DART projectiles have a high muzzle velocity of 1,200 meters per second. Compared to conventional rounds (275 meters per second) it is a major increase. This has been possible thanks to the freely rotating, slim sabot projectile. The sabot is a three-piece discarding element. The projectile weight with the sabot is 4 kilograms, and it is 670 mm long, as opposed to the 355-376 mm standard, for conventional munitions of this caliber.
The projectile is divided into four sections, by design. From the front, these sections are arranged as follows: guidance section (featuring servos that actuate the canard control surfaces), fuse section, warhead (where the discarding sabot is), and tail section (with six edge stabilizer surfaces, between them one can find the radio receiver that is used to receive the guidance commands).
The warhead is a pre-fragmented one, it includes tungsten submunitions, a steel body, and 2.5 kilograms of explosives. The warhead provides 100% fragmentation coverage across an area with a diameter of 20 meters. The detonation is initiated by the microwave proximity fuse. The fuse is a programmable, configurable device (can also be programmed in-flight, via the radio link) - either as a proximity, impact, or delay fuse.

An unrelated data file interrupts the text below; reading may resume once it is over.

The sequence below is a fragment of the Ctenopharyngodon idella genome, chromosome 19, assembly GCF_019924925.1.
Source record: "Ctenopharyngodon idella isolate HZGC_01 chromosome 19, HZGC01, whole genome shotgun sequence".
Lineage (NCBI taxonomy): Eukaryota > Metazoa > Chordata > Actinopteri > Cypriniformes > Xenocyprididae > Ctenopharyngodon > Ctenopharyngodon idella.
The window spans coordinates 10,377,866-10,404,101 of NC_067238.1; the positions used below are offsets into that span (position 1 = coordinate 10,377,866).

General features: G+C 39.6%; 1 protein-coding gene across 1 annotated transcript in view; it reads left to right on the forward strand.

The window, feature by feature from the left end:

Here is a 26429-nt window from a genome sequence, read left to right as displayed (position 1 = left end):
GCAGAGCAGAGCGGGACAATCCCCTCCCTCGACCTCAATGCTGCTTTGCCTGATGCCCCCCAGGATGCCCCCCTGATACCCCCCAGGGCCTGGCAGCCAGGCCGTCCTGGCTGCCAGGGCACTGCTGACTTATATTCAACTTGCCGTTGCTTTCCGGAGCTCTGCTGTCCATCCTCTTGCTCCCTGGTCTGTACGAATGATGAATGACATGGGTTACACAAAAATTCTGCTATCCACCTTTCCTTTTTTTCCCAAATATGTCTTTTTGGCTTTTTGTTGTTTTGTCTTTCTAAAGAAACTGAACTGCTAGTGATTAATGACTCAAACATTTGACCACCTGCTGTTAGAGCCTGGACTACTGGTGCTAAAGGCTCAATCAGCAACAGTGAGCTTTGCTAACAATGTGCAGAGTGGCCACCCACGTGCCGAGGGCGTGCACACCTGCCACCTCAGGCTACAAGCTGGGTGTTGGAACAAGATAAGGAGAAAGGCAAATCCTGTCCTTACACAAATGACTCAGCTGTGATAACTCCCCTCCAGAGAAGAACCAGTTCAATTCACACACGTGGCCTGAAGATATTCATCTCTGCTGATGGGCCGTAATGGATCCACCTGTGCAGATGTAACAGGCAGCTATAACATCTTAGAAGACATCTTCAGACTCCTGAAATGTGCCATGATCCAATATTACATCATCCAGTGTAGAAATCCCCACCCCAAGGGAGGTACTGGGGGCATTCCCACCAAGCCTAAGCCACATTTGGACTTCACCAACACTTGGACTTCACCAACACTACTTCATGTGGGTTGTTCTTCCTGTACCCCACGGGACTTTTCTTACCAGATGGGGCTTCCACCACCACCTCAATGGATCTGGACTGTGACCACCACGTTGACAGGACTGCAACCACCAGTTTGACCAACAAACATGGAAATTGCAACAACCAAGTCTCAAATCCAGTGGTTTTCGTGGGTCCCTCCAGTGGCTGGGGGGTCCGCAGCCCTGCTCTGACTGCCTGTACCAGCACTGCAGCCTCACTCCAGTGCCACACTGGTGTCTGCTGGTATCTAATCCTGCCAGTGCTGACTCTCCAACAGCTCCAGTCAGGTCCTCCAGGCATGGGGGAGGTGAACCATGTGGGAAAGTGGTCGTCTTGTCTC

Despite the fact that data on the guns that are to be installed on the brand-new, Polish frigates is scarce, the Leonardo 76/62 SR MF STRALES designation tells a lot. The guns come in the Super Rapid (SR) variant, with a rate of fire of 120 rounds per minute, and they have been coupled with the MultiAmmo Feeding (MF) system that feeds ammo from magazines underneath. The guns would employ a broad range of munitions, both in ABM, and DART variety, with the latter being the most important element of the STRALES system.
It may be concluded then that the Miecznik frigates would be fitted with a very modern medium caliber artillery system delivered by a reputable manufacturer, whose products are used by multiple navies, all over the world. It is a medium-caliber gun that can be used against naval, ground, and air threats, and it can also be employed in a missile defence role. The gun also offers more range than the conventional CIWS solutions.